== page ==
Championing autism

The Championing Autism campaign led by the RCPsych Autism Champion Ian Davidson started in October 2016 as a pilot with pump priming funding from DHSC through to March 2017.

The College decided to continue the programme and council in July 2017 authorised it to run to July 2020. It has now been extended again, and Dr Conor Davidson took over as Autism Champion in May 2021.


  • audit the autism continuing professional development (CPD) needs of all psychiatrists in practice in England;
  • update and scale up the existing CPD autism training programme to meet identified CPD needs;
  • develop and implement models of best practice in support and selective referral to local specialist autism teams and
  • develop and implement a patient (individual) level best practice commissioning manual for joint working with health (NHS England) and local NHS social care commissioners.

and to produce outcomes that include:

  • timely ASD diagnosis and appropriate services to refer to;
  • autism friendly mental health services;
  • reduced stress and anxiety – not only for those with ASD, but also for families, carers, social workers, GPs and psychiatrists;
  • improved health outcomes with equitable access to the NHS;
  • a reduction in wasted resources by earlier recognition and less crisis management.

Autism Champion Blog – May 2021

Hello and welcome to the Autism Champion Blog. I’m planning to do a blog post every couple of months or so to keep you updated on the work of the College in the field of autism.

I’m just a couple of weeks into the College Autism Champion role and it has been a bit of a whirlwind so far. I’ve never had a formal role with the College before and there is a whole new set of structures to get one’s head around.

The previous Autism Champion Dr Ian Davidson (no relation! – even though we are both from Northern Ireland, where of course everyone knows everyone else J) has been tremendously helpful in showing me the ropes and sharing his wisdom, as have Tom Berney and Peter Carpenter, respectively the outgoing and incoming chair of the Neurodevelopmental Psychiatry Special Interest Group.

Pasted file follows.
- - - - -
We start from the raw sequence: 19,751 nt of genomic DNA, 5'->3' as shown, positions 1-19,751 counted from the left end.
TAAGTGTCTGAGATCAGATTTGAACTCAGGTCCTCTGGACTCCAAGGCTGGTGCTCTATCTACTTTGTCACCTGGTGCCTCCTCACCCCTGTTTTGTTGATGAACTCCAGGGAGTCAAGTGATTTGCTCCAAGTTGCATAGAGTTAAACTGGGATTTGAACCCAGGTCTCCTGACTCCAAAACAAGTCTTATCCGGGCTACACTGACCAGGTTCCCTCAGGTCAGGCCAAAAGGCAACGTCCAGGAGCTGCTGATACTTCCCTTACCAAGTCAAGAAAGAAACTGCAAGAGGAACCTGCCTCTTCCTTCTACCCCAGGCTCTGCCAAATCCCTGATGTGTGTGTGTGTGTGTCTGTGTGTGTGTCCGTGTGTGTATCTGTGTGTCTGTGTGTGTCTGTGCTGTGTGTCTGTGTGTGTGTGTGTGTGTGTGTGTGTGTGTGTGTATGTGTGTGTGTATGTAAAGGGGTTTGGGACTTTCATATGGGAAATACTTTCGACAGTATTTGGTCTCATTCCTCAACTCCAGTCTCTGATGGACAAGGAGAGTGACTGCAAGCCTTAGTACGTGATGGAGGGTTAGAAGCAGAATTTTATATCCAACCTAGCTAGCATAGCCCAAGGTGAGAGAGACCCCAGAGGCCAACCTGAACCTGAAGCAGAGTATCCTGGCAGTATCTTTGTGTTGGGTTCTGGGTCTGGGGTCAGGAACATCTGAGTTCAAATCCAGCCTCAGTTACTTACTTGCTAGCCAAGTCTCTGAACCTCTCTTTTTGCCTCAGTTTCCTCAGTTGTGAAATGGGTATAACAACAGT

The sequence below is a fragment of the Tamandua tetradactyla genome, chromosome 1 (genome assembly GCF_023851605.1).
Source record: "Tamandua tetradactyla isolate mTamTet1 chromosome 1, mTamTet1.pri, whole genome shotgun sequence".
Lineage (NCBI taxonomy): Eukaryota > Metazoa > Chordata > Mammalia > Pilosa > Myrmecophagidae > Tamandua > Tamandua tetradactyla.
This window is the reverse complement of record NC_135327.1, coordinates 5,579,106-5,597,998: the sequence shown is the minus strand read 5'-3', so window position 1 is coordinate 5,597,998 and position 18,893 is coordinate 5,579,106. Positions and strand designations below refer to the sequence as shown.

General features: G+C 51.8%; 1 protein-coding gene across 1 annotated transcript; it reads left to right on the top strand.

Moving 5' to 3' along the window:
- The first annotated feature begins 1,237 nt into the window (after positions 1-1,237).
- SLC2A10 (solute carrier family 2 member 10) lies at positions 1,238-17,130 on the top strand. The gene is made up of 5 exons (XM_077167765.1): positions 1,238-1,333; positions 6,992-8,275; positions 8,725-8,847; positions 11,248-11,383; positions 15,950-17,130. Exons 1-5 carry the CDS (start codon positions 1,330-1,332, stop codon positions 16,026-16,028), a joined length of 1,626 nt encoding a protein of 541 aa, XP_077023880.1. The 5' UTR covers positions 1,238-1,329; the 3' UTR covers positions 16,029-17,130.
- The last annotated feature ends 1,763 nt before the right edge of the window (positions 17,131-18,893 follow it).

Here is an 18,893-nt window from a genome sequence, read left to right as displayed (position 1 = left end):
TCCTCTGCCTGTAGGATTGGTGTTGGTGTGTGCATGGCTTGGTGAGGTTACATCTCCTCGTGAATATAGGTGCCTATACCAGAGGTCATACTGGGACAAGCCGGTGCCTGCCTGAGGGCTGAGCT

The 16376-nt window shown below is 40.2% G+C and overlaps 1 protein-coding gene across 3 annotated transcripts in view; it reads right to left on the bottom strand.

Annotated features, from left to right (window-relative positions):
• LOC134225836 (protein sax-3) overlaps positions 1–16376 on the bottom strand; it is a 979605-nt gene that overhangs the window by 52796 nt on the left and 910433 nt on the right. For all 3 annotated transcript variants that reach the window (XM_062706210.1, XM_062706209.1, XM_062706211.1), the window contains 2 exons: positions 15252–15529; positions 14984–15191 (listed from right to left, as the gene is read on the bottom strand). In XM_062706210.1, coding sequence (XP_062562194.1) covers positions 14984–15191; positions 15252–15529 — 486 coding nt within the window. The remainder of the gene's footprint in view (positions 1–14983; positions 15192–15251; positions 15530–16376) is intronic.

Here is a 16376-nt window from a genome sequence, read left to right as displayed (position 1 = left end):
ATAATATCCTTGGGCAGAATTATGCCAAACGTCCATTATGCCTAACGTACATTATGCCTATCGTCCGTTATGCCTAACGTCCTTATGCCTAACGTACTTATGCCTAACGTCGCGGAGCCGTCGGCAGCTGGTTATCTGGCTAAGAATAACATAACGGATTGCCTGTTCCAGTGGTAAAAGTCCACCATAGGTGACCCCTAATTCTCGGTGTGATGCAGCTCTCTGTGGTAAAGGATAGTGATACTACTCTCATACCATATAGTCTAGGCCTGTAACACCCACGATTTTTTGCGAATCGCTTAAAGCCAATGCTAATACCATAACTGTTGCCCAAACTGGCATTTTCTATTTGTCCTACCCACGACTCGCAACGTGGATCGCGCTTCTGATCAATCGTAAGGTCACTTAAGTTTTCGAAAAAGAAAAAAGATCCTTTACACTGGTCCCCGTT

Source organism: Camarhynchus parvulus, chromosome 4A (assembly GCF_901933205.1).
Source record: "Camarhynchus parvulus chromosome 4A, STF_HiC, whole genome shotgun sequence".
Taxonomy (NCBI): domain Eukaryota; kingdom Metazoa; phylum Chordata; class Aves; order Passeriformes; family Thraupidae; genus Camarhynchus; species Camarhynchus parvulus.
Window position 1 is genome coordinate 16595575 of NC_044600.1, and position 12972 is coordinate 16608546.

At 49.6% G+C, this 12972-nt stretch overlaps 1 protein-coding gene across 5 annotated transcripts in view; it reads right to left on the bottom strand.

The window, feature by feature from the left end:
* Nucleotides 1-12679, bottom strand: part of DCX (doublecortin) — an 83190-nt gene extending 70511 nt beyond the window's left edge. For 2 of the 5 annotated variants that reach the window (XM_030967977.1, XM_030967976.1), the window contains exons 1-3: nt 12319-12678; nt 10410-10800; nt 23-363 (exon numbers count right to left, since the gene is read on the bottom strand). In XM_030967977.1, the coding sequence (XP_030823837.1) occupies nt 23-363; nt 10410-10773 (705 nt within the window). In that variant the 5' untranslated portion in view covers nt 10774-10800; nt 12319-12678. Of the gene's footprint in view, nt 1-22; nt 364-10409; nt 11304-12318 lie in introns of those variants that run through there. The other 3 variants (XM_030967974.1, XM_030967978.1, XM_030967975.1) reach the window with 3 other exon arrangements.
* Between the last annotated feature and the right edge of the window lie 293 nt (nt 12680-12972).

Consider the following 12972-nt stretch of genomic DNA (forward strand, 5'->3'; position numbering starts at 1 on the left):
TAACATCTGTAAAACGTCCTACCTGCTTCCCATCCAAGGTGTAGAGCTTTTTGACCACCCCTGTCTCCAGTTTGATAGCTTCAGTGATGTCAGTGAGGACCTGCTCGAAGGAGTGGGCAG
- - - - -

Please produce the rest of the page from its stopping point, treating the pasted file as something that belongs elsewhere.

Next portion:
Ian has achieved a huge amount in his nearly five years in the role, including updating autism CPD for psychiatrists, heading up a national autism training program for psychiatrists, and lobbying for improved autism services with many and varied VIPs, up to and including the head of NHS England.

Perhaps the biggest achievement though of the last few years is the increase in visibility for autism throughout the psychiatric profession. When I started as a psych trainee in North Yorkshire 16 years ago, autism was pretty much seen as the domain of specialist services, and not something general psychiatrists ever gave much thought to.

I first got interested in autism when as a Senior House Officer (remember them!?) I was asked to see a patient with Asperger syndrome, and realised I didn’t know the first thing (or the second thing, or indeed the third thing) about Asperger syndrome.

After learning a bit more about neurodevelopmental conditions, I realised that here was a whole new vista of psychiatry. And because autism is strongly associated with a wide range of mental health problems, and can drastically influence how patients present, I came to firmly believe that to be a good general psychiatrist it’s essential to have a decent working knowledge of autism.

Attitudes have changed a lot in the intervening years. Now in conversations with colleagues it is rare indeed to come across psychiatrists who profess that ‘autism isn’t my business’, or claim that ‘ADHD doesn’t exist’. There is a great appetite from mental health professionals to learn more about autism and neurodevelopmental conditions.

This is particularly true for trainees – in my adult autism service in Leeds we have a constant stream of higher trainees asking to do special interest placements.

Despite this progress, more needs to be done. There are unacceptably long waiting times (PDF) for autism assessments across most of the country. Autistic patients continue to report difficulty accessing appropriate mental health services, and reasonable adjustments aren’t always put in place.

Perhaps more than any other condition, autism cuts across everything we do as a College and as a profession. It doesn’t matter whether you work in CMHT, inpatients, CAMHS, ID, forensics…whatever your job, you will come across lots of patients with autism. My core message is that autism should be the business of every psychiatrist.

You can help by checking out the neurodevelopmental pages on the College website, which contain excellent resources including the College guide to assessing for autism. You could also sign up for an autism CPD e-learning module, or one of the ND SIGs conferences (I can vouch that they are invariably of fantastic quality).

And in your day-to-day practice, be alert for the possibility of autism, and remember to ask autistic patients about any reasonable adjustments they might need. Even relatively small actions like dimming the lights can make a huge difference for autistic people. For my part, over the next few weeks I will be focusing on pulling together a new autism working group within the College.